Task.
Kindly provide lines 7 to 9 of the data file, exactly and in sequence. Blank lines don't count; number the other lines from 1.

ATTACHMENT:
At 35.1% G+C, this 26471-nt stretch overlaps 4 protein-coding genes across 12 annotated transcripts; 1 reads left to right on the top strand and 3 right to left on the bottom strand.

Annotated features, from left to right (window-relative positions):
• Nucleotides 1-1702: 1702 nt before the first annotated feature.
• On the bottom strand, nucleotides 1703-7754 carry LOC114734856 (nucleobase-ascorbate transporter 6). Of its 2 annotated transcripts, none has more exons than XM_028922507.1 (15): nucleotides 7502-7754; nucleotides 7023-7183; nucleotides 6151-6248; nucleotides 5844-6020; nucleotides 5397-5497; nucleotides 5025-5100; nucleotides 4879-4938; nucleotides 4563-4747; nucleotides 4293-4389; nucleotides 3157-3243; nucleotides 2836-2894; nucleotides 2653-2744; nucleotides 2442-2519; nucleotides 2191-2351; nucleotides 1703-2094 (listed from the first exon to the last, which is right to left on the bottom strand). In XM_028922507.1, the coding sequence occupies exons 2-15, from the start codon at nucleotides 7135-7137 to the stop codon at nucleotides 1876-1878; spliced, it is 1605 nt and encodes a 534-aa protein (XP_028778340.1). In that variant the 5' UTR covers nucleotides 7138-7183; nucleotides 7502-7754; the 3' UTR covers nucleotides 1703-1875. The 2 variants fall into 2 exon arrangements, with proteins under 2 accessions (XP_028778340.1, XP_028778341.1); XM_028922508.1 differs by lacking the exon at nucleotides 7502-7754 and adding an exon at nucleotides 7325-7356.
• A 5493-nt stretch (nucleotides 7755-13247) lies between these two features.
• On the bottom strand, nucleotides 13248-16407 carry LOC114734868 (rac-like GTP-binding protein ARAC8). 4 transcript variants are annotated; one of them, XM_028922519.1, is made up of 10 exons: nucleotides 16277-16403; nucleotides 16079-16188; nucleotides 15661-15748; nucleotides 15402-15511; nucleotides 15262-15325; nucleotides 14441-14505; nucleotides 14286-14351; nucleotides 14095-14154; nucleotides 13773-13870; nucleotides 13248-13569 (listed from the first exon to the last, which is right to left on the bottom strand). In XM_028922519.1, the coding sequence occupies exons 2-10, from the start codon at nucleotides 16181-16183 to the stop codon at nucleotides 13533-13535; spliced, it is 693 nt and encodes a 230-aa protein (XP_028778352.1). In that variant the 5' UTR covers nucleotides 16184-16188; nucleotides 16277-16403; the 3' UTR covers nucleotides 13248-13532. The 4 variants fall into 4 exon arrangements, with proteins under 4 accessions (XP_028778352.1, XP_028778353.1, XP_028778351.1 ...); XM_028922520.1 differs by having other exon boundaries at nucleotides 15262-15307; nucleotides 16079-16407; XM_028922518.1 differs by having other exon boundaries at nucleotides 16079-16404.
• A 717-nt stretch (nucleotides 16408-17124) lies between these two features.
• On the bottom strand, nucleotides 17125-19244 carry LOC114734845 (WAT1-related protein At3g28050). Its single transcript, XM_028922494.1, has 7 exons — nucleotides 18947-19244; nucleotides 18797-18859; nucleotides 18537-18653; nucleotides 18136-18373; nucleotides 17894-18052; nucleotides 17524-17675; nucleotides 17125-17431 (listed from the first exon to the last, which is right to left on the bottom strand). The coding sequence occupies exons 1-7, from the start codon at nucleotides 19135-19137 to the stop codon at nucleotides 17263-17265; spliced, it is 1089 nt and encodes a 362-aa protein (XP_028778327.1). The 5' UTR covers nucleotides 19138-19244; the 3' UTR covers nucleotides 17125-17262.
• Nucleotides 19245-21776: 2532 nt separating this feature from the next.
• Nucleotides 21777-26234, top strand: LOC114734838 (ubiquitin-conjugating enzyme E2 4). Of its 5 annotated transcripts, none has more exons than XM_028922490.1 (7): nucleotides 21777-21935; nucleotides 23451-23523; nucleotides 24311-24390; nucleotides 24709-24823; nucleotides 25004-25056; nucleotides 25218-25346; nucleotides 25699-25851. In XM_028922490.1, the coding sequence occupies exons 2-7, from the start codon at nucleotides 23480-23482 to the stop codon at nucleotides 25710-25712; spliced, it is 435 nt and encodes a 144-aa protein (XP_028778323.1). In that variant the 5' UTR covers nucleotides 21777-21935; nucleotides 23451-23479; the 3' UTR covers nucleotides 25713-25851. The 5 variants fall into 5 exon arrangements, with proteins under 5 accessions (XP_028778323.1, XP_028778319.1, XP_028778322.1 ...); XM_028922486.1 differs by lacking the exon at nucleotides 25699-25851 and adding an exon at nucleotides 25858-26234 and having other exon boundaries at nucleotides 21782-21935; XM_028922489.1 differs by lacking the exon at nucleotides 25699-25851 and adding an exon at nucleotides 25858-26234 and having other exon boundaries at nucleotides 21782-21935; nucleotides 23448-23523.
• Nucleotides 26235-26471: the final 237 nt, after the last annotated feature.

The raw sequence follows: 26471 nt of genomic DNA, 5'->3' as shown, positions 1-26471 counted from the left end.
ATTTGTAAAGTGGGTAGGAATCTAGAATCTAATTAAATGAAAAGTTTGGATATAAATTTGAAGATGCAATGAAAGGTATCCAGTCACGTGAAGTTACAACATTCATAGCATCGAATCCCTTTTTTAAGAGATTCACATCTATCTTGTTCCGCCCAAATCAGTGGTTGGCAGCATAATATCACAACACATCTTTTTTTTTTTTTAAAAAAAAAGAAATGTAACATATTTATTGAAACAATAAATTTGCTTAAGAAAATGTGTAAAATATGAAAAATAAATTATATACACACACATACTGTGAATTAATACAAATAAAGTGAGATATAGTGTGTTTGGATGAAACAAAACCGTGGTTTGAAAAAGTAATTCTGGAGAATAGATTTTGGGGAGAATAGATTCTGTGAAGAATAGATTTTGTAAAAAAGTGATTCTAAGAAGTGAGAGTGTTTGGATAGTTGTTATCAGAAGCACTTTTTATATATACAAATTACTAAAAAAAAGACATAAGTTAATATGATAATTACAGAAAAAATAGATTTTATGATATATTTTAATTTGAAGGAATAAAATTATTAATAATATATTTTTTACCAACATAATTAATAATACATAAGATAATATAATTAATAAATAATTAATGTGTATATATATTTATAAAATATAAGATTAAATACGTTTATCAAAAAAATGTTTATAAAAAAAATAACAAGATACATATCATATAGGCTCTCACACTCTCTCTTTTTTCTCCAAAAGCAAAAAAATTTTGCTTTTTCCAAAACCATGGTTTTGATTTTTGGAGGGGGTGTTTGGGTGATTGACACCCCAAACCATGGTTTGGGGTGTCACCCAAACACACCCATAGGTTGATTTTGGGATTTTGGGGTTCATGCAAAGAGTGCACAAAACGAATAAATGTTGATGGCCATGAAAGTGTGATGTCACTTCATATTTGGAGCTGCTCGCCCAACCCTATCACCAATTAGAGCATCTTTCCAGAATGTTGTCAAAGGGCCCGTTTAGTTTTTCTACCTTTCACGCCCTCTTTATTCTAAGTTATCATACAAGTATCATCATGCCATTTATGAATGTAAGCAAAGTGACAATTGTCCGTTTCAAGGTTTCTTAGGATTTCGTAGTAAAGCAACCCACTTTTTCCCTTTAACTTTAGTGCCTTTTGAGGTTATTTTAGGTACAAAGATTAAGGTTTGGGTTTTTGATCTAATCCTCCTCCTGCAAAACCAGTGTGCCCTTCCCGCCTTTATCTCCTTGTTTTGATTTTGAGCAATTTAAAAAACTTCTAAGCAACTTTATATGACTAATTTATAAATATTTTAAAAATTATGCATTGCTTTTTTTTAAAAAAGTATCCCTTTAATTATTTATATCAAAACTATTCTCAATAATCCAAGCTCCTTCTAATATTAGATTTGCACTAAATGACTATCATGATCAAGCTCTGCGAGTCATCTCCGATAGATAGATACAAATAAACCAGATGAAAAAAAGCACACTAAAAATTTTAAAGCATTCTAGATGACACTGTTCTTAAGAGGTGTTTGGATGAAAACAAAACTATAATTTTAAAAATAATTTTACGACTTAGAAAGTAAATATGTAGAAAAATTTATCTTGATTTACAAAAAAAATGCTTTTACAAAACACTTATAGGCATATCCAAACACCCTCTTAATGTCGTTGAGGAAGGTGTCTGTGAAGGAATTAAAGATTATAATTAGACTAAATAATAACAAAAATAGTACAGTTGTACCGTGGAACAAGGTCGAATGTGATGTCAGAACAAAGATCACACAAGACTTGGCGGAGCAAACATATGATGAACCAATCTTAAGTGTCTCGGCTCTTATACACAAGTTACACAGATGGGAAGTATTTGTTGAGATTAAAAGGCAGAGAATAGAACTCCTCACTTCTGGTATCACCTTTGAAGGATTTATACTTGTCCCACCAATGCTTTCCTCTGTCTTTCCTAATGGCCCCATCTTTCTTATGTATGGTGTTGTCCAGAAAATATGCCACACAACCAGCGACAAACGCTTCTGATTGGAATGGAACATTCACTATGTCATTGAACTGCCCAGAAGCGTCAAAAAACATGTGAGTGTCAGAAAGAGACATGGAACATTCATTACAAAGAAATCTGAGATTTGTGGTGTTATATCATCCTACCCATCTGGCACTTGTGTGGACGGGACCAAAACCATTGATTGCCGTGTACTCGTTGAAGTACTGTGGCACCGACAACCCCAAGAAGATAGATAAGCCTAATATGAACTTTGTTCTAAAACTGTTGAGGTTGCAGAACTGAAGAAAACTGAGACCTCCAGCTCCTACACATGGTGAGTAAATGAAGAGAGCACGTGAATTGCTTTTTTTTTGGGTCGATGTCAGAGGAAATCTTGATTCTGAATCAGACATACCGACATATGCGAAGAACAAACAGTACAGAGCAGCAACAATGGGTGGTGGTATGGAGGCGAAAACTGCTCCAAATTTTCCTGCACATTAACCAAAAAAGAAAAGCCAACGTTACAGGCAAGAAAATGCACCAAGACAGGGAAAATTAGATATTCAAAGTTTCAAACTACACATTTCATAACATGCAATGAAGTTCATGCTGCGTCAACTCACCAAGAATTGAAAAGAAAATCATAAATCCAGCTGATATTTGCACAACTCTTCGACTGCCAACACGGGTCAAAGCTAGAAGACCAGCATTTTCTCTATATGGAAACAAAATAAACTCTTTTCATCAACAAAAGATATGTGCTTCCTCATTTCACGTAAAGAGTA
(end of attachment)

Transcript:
• A 717-nt stretch (nucleotides 16408-17124) lies between these two features.
• On the bottom strand, nucleotides 17125-19244 carry LOC114734845 (WAT1-related protein At3g28050). Its single transcript, XM_028922494.1, has 7 exons — nucleotides 18947-19244; nucleotides 18797-18859; nucleotides 18537-18653; nucleotides 18136-18373; nucleotides 17894-18052; nucleotides 17524-17675; nucleotides 17125-17431 (listed from the first exon to the last, which is right to left on the bottom strand). The coding sequence occupies exons 1-7, from the start codon at nucleotides 19135-19137 to the stop codon at nucleotides 17263-17265; spliced, it is 1089 nt and encodes a 362-aa protein (XP_028778327.1). The 5' UTR covers nucleotides 19138-19244; the 3' UTR covers nucleotides 17125-17262.
• Nucleotides 19245-21776: 2532 nt separating this feature from the next.